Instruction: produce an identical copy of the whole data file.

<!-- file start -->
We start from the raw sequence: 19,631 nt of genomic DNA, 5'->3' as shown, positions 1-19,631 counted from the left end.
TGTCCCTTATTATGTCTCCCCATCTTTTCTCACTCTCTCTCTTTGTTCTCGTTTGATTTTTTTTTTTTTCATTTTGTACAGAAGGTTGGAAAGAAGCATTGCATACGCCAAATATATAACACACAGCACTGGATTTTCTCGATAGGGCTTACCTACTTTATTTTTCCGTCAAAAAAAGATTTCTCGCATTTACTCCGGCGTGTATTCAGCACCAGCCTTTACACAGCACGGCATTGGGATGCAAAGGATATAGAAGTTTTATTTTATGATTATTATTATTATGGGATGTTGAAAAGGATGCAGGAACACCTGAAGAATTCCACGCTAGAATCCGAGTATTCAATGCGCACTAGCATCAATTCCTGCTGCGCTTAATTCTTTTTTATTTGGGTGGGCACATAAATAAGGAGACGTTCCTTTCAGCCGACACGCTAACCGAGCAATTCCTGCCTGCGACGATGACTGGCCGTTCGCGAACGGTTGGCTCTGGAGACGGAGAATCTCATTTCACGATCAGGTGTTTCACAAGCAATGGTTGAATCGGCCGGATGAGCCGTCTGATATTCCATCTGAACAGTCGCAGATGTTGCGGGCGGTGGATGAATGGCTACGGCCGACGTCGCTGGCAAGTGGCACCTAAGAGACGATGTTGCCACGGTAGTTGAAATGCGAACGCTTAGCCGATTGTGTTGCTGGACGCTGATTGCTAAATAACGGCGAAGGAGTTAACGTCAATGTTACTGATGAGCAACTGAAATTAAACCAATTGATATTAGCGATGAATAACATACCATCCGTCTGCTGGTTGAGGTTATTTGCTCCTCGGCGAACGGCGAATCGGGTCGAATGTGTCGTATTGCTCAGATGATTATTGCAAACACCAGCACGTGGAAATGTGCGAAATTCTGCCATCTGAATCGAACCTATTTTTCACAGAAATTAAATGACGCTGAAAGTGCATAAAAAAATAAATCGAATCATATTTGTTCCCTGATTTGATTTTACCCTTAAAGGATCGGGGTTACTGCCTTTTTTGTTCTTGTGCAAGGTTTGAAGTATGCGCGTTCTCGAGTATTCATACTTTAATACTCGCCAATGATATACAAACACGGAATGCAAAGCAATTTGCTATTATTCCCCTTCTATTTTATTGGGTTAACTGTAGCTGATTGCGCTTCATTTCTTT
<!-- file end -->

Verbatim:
We start from the raw sequence: 19,631 nt of genomic DNA, 5'->3' as shown, positions 1-19,631 counted from the left end.
TGTCCCTTATTATGTCTCCCCATCTTTTCTCACTCTCTCTCTTTGTTCTCGTTTGATTTTTTTTTTTTTCATTTTGTACAGAAGGTTGGAAAGAAGCATTGCATACGCCAAATATATAACACACAGCACTGGATTTTCTCGATAGGGCTTACCTACTTTATTTTTCCGTCAAAAAAAGATTTCTCGCATTTACTCCGGCGTGTATTCAGCACCAGCCTTTACACAGCACGGCATTGGGATGCAAAGGATATAGAAGTTTTATTTTATGATTATTATTATTATGGGATGTTGAAAAGGATGCAGGAACACCTGAAGAATTCCACGCTAGAATCCGAGTATTCAATGCGCACTAGCATCAATTCCTGCTGCGCTTAATTCTTTTTTATTTGGGTGGGCACATAAATAAGGAGACGTTCCTTTCAGCCGACACGCTAACCGAGCAATTCCTGCCTGCGACGATGACTGGCCGTTCGCGAACGGTTGGCTCTGGAGACGGAGAATCTCATTTCACGATCAGGTGTTTCACAAGCAATGGTTGAATCGGCCGGATGAGCCGTCTGATATTCCATCTGAACAGTCGCAGATGTTGCGGGCGGTGGATGAATGGCTACGGCCGACGTCGCTGGCAAGTGGCACCTAAGAGACGATGTTGCCACGGTAGTTGAAATGCGAACGCTTAGCCGATTGTGTTGCTGGACGCTGATTGCTAAATAACGGCGAAGGAGTTAACGTCAATGTTACTGATGAGCAACTGAAATTAAACCAATTGATATTAGCGATGAATAACATACCATCCGTCTGCTGGTTGAGGTTATTTGCTCCTCGGCGAACGGCGAATCGGGTCGAATGTGTCGTATTGCTCAGATGATTATTGCAAACACCAGCACGTGGAAATGTGCGAAATTCTGCCATCTGAATCGAACCTATTTTTCACAGAAATTAAATGACGCTGAAAGTGCATAAAAAAATAAATCGAATCATATTTGTTCCCTGATTTGATTTTACCCTTAAAGGATCGGGGTTACTGCCTTTTTTGTTCTTGTGCAAGGTTTGAAGTATGCGCGTTCTCGAGTATTCATACTTTAATACTCGCCAATGATATACAAACACGGAATGCAAAGCAATTTGCTATTATTCCCCTTCTATTTTATTGGGTTAACTGTAGCTGATTGCGCTTCATTTCTTT